Community Advocate/Activist

Margaret Joan Wright was born at the beginning of the Great Depression and graduated from Farmingdale High School. The majority of “Boney Joanie’s” formative years were spent boarding with kindly relatives or on her own. The Lions Club presented her with her first pair of eyeglasses. At school chorus tryouts, she heard the words “Please try again next year, Miss Wright” and knew what that meant, but would forever remember that sentence as a model of compassion. It would take three tries to make the girls tumbling squad, but the other girls eventually relented and let her be part of the group. While a freshman, a senior named Ray called Joan’s older brother Jerry to discuss the lineup that the coach ought to put up: “Telephone Joan” picked up the receiver and Ray ended up explaining the finer points of a batting order to her. Not surprising, Joan did most of the talking, but picked up a few ideas about teamwork and organizational strategy. Joan and Ray married about a year after Joan graduated high school and, in the early 50s, took their young and growing family to young and growing West Babylon.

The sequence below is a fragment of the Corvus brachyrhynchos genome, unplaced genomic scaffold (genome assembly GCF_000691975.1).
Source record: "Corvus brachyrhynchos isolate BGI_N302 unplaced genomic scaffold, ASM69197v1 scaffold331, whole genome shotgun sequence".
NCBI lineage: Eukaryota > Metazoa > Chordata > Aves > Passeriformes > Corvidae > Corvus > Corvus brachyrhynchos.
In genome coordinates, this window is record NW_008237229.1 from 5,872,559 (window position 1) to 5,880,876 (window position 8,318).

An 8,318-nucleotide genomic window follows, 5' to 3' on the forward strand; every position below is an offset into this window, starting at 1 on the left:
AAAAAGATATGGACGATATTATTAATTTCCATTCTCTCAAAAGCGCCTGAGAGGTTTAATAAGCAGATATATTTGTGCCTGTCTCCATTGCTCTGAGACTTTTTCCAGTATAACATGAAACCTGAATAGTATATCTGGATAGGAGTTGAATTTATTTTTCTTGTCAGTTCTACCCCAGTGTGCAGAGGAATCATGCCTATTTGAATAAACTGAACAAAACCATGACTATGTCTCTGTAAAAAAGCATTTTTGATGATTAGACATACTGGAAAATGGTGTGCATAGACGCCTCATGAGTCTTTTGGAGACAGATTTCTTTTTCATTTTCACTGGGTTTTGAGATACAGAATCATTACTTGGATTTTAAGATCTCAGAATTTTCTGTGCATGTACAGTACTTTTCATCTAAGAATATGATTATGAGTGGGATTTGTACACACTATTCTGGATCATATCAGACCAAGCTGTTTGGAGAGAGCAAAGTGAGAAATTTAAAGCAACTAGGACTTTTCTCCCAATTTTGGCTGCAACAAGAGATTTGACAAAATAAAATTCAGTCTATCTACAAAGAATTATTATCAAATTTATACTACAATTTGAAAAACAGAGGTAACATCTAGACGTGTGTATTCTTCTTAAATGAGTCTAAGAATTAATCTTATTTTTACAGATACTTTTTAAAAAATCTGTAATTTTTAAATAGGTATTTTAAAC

Joan became involved in Santapogue’s PTA and embraced the intelligent enthusiasm for education and community involvement she admired in Mr. Ames and Miss Doris. She learned to drive so she could attend meetings and get donations from local shopkeepers. With the guidance and support of the school’s administration, Joan moved on to District and Council posts. That kitchen table practically disappeared under piles of Joan’s “very important papers”. After the first batch of Haugen kids, Joan was just getting started all over again at Santapogue, where she reveled in the role of a sort of senior statesperson. She found special joy and fulfillment in being able to help teach in a true classroom setting with Mrs. Rigby’s “Recipe for Reading Program”.

Joan then got involved in the establishment of the West Babylon Public Library and numerous projects initiated by the WB Beautification Society. Joan helped organize the placement of — among other things — the H. Austin Sheldon Walk and the lamp posts with hanging flower baskets. Somewhere in there, the windmill — that icon of the community, was somehow successfully conjured up and made to rise once more. Joan was thrilled to be a part of making that happen and to be able to share it with all the wonderful people who welcomed her so graciously to West Babylon.